Katie McClymont, a grade 1 teacher at Greendale Public School in the Niagara District School Board describes how Who Is NOBODY? impacted her classroom.
Read below to see how NOBODY got on at Greendale Public School, which was detailed in a Niagara District School Board press release.
In January, the class received a very mysterious package. Students were intrigued, and eager to discover what was inside. When they opened the box, they were surprised to find a blue ‘Nobody’ doll. The doll had no gender, no age, no ethnicity, no values, it was truly a nobody.
With each positive experience it was engaged in, it slowly, throughout the course of the school year, gained a personality and transformed into a somebody that is special, just like each student— Katie McClymont, teacher
“The challenge given to this group of students was to turn Nobody into a somebody by giving it positive life experiences,” says Greendale teacher Katie McClymont. “With each positive experience it was engaged in, it slowly, throughout the course of the school year, gained a personality and transformed into a somebody that is special, just like each student.”
Each student in the class had a chance to take Nobody home for a week. During that week, students thought about a type of living thing (a person, animal or the environment) that they wanted to assist. Students then planned a type of social justice project that they could do with Nobody. “Students documented their projects and wrote about what they did, why they did it, and what they learned,” says McClymont.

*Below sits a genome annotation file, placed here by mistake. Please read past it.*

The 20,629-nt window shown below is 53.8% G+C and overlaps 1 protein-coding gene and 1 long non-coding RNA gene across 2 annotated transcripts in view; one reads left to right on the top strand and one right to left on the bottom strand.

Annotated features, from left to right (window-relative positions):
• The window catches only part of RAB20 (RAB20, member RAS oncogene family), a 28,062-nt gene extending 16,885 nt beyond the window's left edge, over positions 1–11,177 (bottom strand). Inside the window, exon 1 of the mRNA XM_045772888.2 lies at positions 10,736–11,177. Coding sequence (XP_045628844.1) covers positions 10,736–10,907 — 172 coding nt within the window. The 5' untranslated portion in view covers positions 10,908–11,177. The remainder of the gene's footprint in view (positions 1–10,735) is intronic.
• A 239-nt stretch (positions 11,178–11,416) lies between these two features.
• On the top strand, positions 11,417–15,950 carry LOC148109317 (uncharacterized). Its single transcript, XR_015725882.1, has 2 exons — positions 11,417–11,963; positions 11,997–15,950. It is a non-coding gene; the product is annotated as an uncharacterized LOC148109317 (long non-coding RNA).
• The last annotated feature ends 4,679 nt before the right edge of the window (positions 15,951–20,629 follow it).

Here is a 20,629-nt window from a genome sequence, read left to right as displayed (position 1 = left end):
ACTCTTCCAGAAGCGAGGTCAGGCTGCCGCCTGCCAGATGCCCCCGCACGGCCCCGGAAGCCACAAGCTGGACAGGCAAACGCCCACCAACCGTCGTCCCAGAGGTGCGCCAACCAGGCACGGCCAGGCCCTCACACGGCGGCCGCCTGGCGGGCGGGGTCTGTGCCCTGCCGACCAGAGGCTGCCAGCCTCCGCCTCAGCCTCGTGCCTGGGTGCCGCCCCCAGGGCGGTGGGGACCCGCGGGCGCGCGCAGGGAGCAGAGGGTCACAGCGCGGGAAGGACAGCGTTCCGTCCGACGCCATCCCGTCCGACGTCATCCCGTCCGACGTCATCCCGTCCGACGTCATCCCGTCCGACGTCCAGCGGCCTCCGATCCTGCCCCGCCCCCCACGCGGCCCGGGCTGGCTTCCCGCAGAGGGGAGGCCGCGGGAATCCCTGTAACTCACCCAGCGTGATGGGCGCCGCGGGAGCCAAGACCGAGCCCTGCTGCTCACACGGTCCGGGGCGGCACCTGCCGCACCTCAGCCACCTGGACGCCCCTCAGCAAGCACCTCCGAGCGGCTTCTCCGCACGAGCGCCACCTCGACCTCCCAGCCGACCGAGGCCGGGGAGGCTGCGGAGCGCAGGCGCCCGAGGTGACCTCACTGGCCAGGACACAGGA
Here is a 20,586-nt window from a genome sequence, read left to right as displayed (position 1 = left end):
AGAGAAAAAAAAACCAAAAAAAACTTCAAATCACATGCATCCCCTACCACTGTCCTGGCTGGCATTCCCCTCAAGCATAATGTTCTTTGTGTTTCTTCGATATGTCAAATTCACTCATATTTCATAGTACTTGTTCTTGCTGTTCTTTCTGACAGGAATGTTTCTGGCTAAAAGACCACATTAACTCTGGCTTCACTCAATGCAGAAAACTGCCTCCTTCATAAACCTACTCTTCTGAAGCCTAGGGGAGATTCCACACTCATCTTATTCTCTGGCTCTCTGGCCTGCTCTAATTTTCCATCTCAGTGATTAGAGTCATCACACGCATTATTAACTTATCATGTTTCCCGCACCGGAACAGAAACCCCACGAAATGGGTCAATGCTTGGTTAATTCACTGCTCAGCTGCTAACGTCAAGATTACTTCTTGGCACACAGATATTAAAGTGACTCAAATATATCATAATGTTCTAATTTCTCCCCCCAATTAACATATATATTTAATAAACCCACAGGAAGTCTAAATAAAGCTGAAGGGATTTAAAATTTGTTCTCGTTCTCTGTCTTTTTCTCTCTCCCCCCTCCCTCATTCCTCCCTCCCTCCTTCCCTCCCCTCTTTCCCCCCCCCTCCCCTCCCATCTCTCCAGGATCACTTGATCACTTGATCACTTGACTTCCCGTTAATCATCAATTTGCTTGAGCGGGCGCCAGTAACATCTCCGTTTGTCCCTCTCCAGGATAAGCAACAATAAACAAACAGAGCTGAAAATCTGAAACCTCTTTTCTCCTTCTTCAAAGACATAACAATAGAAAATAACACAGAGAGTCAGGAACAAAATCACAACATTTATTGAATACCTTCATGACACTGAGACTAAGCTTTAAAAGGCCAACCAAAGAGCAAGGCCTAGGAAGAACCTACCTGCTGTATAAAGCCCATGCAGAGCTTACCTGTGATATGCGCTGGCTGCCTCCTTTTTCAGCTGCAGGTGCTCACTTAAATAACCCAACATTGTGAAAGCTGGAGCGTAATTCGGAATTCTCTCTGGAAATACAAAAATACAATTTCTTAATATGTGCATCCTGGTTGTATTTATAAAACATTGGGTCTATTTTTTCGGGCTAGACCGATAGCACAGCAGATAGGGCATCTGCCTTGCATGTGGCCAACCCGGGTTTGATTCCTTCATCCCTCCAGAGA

Working with Nobody helped build self-esteem by having students use their interests and abilities to help other living things— Katie McClymont, teacher
Some volunteered their time by visiting seniors in long term care homes, others collected food for Community Care, or pet food for the local Humane Society. Some students assisted their neighbours with yard work, while others vowed to be silent for 24 hours and raised money through sponsorship to help build schools in third world countries.
Students learn the value of diversity and that we all have something important to contribute— Katie McClymont, teacher
“Character education is an important part of DSBN curriculum,” says McClymont. “Working with Nobody helped build self-esteem by having students use their interests and abilities to help other living things. Also, by adding items to Nobody’s physical appearance, students learn the value of diversity and that we all have something important to contribute.”
For more information about Nobody, please visit www.whoisnobody.com.
Date: Wednesday, June 10
Time: 6:30 p.m.
Location: Greendale Public School, 5504 Montrose Road, Niagara Falls
This article was published in the DSBN News Release on May 28th 2009
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